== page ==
With protein it’s not necessarily how much, but when.  There is an anabolic window which occurs about 1-2 hours after you exercise, which is the best time for your body to replenish its energy and protein stores.  Having your protein and/or amino acid supplement or meal high in protein during this time will help increase your body’s protein synthesis. 

Time for a little math
I weigh 200 pounds.  Divided by 2.2 to find my weight in kilograms is 90.9kg.  90.9kg times 1.2 and 1.7 gives me a protein consumption range of 109.8g – 154.53g. 

Now track your calories for a week on a website like myfitnesspal.com and see how many grams of protein you eat without a shake.  Actually try to get all of your protein from food.  If you do have a shake, oh well.  I’m not saying that protein shakes are bad, just that most of the time they are unnecessary, and tend to contain a lot of extra sugar—they have to taste good somehow.   Protein and amino acid supplements have not been proven to be any more or less effective than food but they have been proven to be more expensive than food.  As long as you are eating things like chicken, lean beef, and fish, you should be getting all of the protein and amino acids that your body needs.

How to Gain Weight
Since, you all want to know the secret of conquering youth and/or a fast metabolism… here it is… ready for it…. EAT.  Then when you’re sick of trying that…. EAT MORE.  There is no magic supplement or fancy formula.  You have to eat more Calories than you can burn.  You want to focus on increasing your caloric intake, not just your protein intake.  I almost guarantee that if you are eating a lot and not gaining weight, then you are simply overestimating your ability to crush food.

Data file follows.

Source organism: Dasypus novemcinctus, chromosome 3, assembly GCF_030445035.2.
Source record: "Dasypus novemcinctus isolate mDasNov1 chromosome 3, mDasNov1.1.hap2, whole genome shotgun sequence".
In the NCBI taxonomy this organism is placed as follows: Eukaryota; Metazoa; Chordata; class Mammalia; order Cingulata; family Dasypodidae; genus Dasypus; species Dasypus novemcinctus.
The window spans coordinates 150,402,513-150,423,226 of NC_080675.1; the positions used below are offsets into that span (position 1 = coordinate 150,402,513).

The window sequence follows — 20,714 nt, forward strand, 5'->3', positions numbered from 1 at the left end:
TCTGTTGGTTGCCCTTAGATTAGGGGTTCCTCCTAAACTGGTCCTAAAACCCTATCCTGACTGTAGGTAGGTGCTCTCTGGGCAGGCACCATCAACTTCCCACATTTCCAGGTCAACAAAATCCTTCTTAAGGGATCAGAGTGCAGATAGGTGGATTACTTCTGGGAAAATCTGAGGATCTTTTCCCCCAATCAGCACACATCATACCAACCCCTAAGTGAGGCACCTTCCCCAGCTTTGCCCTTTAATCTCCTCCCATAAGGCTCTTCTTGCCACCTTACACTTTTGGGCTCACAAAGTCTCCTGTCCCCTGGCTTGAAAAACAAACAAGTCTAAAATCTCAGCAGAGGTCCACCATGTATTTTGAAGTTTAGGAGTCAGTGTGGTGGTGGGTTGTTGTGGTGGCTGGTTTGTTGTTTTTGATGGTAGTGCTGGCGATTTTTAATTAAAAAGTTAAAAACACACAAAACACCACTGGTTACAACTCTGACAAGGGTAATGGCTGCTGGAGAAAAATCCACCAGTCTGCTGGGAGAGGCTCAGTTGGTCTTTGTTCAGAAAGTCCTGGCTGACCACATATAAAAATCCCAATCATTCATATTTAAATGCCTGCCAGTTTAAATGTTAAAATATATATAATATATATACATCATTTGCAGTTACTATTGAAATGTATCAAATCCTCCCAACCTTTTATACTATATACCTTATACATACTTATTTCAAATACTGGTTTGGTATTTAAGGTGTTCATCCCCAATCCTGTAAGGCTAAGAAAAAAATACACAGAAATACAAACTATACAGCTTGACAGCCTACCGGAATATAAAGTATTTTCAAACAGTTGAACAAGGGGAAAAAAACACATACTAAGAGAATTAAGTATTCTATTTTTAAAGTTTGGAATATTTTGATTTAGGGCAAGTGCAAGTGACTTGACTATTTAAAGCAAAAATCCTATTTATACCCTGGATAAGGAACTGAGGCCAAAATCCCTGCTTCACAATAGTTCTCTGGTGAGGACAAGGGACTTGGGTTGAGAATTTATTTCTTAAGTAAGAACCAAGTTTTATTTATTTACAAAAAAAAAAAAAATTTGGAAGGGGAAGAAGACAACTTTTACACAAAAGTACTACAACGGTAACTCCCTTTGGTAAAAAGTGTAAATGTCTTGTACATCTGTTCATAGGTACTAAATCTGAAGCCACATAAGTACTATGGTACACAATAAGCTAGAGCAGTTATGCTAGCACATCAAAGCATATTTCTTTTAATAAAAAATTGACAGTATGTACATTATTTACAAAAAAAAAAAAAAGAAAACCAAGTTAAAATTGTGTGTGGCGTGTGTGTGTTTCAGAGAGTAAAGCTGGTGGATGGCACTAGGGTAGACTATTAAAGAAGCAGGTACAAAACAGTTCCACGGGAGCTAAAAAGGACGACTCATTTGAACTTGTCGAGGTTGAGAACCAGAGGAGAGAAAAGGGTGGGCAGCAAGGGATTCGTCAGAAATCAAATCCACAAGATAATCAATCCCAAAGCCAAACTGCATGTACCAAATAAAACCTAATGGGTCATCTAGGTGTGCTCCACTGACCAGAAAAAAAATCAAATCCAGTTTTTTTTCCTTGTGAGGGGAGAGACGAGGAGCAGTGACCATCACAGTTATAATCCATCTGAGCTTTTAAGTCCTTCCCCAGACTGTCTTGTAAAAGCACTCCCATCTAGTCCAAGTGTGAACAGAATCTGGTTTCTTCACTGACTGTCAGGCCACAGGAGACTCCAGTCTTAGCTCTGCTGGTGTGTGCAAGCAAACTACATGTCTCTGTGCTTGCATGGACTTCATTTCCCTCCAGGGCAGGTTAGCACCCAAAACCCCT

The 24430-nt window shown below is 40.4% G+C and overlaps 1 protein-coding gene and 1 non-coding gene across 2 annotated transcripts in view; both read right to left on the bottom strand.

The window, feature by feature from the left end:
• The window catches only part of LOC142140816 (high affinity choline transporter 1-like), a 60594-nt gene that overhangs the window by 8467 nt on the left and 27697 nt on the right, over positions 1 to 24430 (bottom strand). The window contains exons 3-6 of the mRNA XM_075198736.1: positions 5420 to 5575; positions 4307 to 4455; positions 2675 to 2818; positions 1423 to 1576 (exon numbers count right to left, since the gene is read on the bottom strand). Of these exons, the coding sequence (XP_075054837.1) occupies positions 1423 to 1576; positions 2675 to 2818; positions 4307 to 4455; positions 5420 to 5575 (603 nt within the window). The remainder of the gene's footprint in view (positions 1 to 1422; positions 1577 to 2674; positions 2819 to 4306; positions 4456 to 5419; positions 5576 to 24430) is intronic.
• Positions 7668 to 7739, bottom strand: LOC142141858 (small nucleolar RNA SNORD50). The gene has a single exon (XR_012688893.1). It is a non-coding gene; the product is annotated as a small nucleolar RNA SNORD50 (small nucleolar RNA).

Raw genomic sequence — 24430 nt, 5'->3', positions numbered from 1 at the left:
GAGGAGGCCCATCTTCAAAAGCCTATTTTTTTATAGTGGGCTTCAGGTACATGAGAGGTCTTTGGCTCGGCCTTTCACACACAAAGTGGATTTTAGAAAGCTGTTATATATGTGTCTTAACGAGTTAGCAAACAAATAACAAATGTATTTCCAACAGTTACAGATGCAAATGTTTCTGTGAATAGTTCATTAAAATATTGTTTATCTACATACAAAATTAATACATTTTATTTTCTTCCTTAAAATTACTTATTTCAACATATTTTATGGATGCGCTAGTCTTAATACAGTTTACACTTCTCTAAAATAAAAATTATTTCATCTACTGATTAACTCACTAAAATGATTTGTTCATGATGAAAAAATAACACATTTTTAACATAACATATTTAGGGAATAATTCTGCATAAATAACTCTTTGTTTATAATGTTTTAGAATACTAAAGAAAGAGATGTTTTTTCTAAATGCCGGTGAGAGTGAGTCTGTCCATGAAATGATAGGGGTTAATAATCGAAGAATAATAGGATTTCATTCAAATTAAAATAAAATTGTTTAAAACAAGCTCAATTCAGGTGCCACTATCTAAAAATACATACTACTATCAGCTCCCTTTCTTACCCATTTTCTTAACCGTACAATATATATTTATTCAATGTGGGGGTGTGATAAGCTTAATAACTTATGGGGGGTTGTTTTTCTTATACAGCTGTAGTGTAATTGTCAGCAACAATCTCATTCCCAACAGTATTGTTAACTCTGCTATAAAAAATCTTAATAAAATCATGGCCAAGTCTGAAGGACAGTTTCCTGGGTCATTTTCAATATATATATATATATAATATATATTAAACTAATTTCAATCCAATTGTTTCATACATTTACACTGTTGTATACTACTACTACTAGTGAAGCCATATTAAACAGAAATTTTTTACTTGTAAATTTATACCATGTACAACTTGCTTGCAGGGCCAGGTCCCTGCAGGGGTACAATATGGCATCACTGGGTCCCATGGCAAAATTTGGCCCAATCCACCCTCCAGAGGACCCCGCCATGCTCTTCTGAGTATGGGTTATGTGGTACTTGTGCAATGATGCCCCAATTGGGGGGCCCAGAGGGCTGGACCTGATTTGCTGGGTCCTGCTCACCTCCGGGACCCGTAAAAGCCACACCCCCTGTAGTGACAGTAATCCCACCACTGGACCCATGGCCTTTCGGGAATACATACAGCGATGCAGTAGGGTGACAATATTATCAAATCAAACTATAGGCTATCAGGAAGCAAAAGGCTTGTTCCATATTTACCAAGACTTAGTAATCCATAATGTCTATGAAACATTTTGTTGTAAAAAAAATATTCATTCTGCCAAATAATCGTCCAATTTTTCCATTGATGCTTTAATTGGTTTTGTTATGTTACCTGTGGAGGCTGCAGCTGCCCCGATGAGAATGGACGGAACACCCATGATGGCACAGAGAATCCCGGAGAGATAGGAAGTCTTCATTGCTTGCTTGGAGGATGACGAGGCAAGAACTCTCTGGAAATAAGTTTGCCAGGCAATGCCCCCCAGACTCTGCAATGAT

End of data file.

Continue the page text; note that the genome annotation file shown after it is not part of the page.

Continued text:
About 2,300 Calories are needed to support the growth of 1 pound of muscle.  Let’s assume that a male can gain about 1 pound of muscle per week (less for a typical female).  That would be about an extra 330 Calories per day.  Since there is very little research in this area, the general recommendation is to increase daily caloric intake by 400-500 Calories per day in order to promote the growth of muscle tissue.  Approximately 22% of muscle tissue is protein so 1 pound of muscle would require about 100g of additional protein per week or about 14g per day.

STEP 1.  Track your calories on myfitnesspal.com or any other calorie tracking site.  This site will show you your RMR, or Resting Metabolic Rate, which is a very close estimate of how many Calories your body needs to maintain its current weight plus your daily activity level.  More importantly, actually seeing everything you have eaten and learning how many Calories are really in each food item can help you better plan your meals.

STEP 2.  Choose your goal of gaining one pound per week.  Gaining one pound per week means adding 400-500 Calories a day to your RMR which myfitnesspal.com will automatically do for you.

I am 26 years old, 6’3’’ tall, weight 200lbs, and my daily activity level is very active.  Based on all of these factors, to maintain my current weight I should consume 3,060 Calories per day.  To gain 1 pound per week I will need to consume 3,560 Calories per day!

Remember that this is not an exact science as everyone is different, but I hope this puts things into perspective and gives everyone some guidelines to how to gain lean tissue in a healthy sustainable way.

Now GO!  Eat like you’ve never eaten before… then eat some more.